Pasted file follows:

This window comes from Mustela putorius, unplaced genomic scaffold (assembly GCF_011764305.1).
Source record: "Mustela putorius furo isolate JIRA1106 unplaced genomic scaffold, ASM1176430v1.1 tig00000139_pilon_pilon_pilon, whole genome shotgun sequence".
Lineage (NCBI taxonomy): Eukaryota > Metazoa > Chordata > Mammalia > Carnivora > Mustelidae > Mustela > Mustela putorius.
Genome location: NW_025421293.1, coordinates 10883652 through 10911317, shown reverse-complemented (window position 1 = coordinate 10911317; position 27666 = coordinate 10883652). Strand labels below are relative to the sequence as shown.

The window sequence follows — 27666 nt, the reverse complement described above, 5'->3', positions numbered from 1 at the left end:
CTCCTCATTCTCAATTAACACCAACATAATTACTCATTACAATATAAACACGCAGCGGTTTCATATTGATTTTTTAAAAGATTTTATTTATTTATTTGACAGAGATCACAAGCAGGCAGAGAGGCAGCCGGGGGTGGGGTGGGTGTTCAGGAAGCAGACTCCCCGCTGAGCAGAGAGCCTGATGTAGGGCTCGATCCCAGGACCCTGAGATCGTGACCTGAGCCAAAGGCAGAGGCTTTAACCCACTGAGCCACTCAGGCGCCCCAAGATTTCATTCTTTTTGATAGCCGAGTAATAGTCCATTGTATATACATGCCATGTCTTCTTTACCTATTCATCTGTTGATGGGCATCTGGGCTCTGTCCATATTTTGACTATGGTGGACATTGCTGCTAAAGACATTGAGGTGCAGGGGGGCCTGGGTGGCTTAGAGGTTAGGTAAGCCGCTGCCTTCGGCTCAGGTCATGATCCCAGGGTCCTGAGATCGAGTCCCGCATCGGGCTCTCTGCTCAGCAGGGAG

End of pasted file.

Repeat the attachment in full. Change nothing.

This window comes from Mustela putorius, unplaced genomic scaffold (assembly GCF_011764305.1).
Source record: "Mustela putorius furo isolate JIRA1106 unplaced genomic scaffold, ASM1176430v1.1 tig00000139_pilon_pilon_pilon, whole genome shotgun sequence".
Lineage (NCBI taxonomy): Eukaryota > Metazoa > Chordata > Mammalia > Carnivora > Mustelidae > Mustela > Mustela putorius.
Genome location: NW_025421293.1, coordinates 10883652 through 10911317, shown reverse-complemented (window position 1 = coordinate 10911317; position 27666 = coordinate 10883652). Strand labels below are relative to the sequence as shown.

The window sequence follows — 27666 nt, the reverse complement described above, 5'->3', positions numbered from 1 at the left end:
CTCCTCATTCTCAATTAACACCAACATAATTACTCATTACAATATAAACACGCAGCGGTTTCATATTGATTTTTTAAAAGATTTTATTTATTTATTTGACAGAGATCACAAGCAGGCAGAGAGGCAGCCGGGGGTGGGGTGGGTGTTCAGGAAGCAGACTCCCCGCTGAGCAGAGAGCCTGATGTAGGGCTCGATCCCAGGACCCTGAGATCGTGACCTGAGCCAAAGGCAGAGGCTTTAACCCACTGAGCCACTCAGGCGCCCCAAGATTTCATTCTTTTTGATAGCCGAGTAATAGTCCATTGTATATACATGCCATGTCTTCTTTACCTATTCATCTGTTGATGGGCATCTGGGCTCTGTCCATATTTTGACTATGGTGGACATTGCTGCTAAAGACATTGAGGTGCAGGGGGGCCTGGGTGGCTTAGAGGTTAGGTAAGCCGCTGCCTTCGGCTCAGGTCATGATCCCAGGGTCCTGAGATCGAGTCCCGCATCGGGCTCTCTGCTCAGCAGGGAG